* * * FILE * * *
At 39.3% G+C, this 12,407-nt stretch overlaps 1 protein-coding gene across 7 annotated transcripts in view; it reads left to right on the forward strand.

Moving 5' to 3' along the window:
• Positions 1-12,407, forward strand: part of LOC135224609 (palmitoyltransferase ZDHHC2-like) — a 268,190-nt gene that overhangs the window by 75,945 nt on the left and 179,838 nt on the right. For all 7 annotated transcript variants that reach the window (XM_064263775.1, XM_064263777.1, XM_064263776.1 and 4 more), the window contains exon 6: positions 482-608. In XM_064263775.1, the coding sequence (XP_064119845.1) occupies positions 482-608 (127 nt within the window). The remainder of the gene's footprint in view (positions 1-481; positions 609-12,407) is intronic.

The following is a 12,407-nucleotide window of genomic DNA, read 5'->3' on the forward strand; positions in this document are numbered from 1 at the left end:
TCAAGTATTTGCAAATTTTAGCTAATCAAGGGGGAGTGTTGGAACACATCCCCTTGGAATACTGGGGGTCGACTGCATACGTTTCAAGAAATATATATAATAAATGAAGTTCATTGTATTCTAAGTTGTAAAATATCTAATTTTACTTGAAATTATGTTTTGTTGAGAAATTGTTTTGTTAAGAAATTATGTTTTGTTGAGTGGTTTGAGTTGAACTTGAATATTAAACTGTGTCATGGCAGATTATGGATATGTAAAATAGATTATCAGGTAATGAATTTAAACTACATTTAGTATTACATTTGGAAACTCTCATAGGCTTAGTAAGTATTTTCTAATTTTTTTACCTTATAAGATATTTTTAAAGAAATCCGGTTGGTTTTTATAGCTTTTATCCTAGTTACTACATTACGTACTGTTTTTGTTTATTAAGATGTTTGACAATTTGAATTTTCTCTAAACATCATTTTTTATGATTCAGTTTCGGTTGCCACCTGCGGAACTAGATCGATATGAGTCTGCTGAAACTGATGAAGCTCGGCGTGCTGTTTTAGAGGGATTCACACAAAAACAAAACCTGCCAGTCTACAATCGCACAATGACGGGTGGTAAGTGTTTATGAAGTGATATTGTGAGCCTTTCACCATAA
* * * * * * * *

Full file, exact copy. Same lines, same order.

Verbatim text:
At 39.3% G+C, this 12,407-nt stretch overlaps 1 protein-coding gene across 7 annotated transcripts in view; it reads left to right on the forward strand.

Moving 5' to 3' along the window:
• Positions 1-12,407, forward strand: part of LOC135224609 (palmitoyltransferase ZDHHC2-like) — a 268,190-nt gene that overhangs the window by 75,945 nt on the left and 179,838 nt on the right. For all 7 annotated transcript variants that reach the window (XM_064263775.1, XM_064263777.1, XM_064263776.1 and 4 more), the window contains exon 6: positions 482-608. In XM_064263775.1, the coding sequence (XP_064119845.1) occupies positions 482-608 (127 nt within the window). The remainder of the gene's footprint in view (positions 1-481; positions 609-12,407) is intronic.

The following is a 12,407-nucleotide window of genomic DNA, read 5'->3' on the forward strand; positions in this document are numbered from 1 at the left end:
TCAAGTATTTGCAAATTTTAGCTAATCAAGGGGGAGTGTTGGAACACATCCCCTTGGAATACTGGGGGTCGACTGCATACGTTTCAAGAAATATATATAATAAATGAAGTTCATTGTATTCTAAGTTGTAAAATATCTAATTTTACTTGAAATTATGTTTTGTTGAGAAATTGTTTTGTTAAGAAATTATGTTTTGTTGAGTGGTTTGAGTTGAACTTGAATATTAAACTGTGTCATGGCAGATTATGGATATGTAAAATAGATTATCAGGTAATGAATTTAAACTACATTTAGTATTACATTTGGAAACTCTCATAGGCTTAGTAAGTATTTTCTAATTTTTTTACCTTATAAGATATTTTTAAAGAAATCCGGTTGGTTTTTATAGCTTTTATCCTAGTTACTACATTACGTACTGTTTTTGTTTATTAAGATGTTTGACAATTTGAATTTTCTCTAAACATCATTTTTTATGATTCAGTTTCGGTTGCCACCTGCGGAACTAGATCGATATGAGTCTGCTGAAACTGATGAAGCTCGGCGTGCTGTTTTAGAGGGATTCACACAAAAACAAAACCTGCCAGTCTACAATCGCACAATGACGGGTGGTAAGTGTTTATGAAGTGATATTGTGAGCCTTTCACCATAA